Mark Thompson (Merton, 1976), former director general of the BBC, was elected as the University’s first Professor in Rhetoric and the Art of Public Persuasion earlier this year, a position created in honour of the late Philip Gould. The post saw Thompson deliver a series of lectures in the first week of November which analysed the language of political debate, just days before he assumed his new role as Chief Executive of the New York Times — and you can listen to his views here.

His inaugural lecture set the tone of the series perfectly, kicking off as it did with an incendiary example of the way media coverage can change both the course of politics and law — and not necessarily for the better. In this case it was the brutal one-two of Betsy McCaughey and Sarah Palin in the US, who together shot down aspects of the Obamacare health legislation despite their claims and reasoning being false, but similar stories pervade our society.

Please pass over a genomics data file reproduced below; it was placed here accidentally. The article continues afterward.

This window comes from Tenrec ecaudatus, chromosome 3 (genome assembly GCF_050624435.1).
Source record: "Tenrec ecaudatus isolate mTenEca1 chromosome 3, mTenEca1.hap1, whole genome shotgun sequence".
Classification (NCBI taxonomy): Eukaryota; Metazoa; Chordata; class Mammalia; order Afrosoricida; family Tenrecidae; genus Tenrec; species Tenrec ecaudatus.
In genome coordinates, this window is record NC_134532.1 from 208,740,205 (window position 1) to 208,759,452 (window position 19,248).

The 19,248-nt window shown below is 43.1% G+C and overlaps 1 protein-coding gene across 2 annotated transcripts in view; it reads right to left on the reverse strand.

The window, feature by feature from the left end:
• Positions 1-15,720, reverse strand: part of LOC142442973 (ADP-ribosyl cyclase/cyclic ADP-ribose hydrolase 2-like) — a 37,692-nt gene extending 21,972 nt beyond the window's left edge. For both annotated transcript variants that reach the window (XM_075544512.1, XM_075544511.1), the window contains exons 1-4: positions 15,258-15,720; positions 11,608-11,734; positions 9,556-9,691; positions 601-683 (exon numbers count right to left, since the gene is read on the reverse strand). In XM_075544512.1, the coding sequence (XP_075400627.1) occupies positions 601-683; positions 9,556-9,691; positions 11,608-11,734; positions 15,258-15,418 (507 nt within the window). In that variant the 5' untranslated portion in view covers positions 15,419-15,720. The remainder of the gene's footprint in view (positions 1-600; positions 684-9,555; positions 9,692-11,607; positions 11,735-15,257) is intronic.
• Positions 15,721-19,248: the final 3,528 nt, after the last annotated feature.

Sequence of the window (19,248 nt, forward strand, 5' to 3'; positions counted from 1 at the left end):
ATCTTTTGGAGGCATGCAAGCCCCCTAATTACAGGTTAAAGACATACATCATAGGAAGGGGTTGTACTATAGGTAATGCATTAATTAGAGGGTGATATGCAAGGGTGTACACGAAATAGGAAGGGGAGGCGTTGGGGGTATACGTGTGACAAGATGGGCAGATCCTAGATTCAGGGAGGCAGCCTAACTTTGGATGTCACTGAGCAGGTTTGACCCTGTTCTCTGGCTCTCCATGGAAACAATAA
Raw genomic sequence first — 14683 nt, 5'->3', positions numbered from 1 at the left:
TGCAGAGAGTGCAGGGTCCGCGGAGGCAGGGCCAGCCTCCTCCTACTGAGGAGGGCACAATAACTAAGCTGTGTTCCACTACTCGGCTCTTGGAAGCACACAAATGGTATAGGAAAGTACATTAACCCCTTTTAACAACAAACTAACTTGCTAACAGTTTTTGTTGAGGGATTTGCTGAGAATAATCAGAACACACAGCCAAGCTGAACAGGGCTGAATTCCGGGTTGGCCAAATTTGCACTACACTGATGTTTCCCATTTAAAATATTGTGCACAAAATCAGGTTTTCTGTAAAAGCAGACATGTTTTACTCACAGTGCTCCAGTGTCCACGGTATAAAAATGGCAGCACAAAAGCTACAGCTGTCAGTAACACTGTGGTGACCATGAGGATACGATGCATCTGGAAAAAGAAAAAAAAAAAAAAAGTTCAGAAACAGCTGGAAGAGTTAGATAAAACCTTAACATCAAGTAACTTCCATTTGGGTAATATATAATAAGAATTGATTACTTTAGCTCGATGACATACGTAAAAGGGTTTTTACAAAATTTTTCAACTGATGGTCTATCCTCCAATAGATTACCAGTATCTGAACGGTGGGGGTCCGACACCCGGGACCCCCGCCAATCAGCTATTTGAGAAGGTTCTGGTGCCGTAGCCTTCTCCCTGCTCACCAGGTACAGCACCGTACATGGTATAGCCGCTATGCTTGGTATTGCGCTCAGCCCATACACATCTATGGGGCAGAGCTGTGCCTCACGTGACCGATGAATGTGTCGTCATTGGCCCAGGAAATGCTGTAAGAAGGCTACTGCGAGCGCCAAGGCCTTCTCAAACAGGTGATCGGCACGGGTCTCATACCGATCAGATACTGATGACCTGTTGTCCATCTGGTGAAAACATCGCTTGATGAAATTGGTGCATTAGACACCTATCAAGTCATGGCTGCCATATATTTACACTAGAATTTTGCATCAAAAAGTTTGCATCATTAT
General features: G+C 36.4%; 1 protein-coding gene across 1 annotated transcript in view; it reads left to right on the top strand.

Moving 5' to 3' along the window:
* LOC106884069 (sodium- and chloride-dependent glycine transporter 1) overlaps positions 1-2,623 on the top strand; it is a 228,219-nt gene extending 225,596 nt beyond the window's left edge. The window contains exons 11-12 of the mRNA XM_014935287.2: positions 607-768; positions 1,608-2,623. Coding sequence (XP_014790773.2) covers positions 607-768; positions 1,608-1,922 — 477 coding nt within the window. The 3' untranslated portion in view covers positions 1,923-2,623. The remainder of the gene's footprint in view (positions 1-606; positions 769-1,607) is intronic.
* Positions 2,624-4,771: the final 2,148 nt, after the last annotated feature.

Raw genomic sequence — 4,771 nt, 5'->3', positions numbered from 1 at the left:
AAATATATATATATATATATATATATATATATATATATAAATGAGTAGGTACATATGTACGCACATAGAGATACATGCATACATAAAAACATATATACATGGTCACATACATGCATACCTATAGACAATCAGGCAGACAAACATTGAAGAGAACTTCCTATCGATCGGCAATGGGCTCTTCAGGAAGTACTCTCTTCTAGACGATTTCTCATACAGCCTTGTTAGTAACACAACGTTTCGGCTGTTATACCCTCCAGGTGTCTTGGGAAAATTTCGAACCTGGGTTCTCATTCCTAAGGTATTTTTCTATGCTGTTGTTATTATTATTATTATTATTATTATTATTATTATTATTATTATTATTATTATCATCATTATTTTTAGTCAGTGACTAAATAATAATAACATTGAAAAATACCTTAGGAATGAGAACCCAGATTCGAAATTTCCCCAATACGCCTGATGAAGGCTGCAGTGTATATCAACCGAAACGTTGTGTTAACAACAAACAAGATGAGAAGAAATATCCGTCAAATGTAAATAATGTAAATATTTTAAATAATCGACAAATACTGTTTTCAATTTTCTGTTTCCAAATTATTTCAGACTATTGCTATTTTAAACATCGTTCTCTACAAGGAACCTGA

Of course, such effects aren’t random. Far from it, in fact: they’re carefully choreographed rhetorical battles, fought with finely crafted sentences, faultless timing and more than a little recourse to generating sound bites over substantive argument.

Which is why Mark Thompson set off in search of a culprit. In this series of lectures, then, you can hear him develop a fine argument, based around the fact that our changing language is to blame. As he explained in his first lecture:

“I’m going to argue that the public language which most people actually hear and are influenced by, is changing in ways which make it more effective as an instrument of political persuasion but less effective as a medium of explanation and deliberation. Far from diminishing incomprehension and distrust, it often increases them.

What followed was, perhaps unsurprisingly, a finely crafted and compelling argument. For the most part his thesis was nothing short of watertight, though it did on occasion appear overly simplistic — especially when he ventured into the digital realm. That said, the series touches on many of the fundamental questions the media and greater public must face up to, which makes it a worthwhile listen regardless of whether you buy Thompson’s take.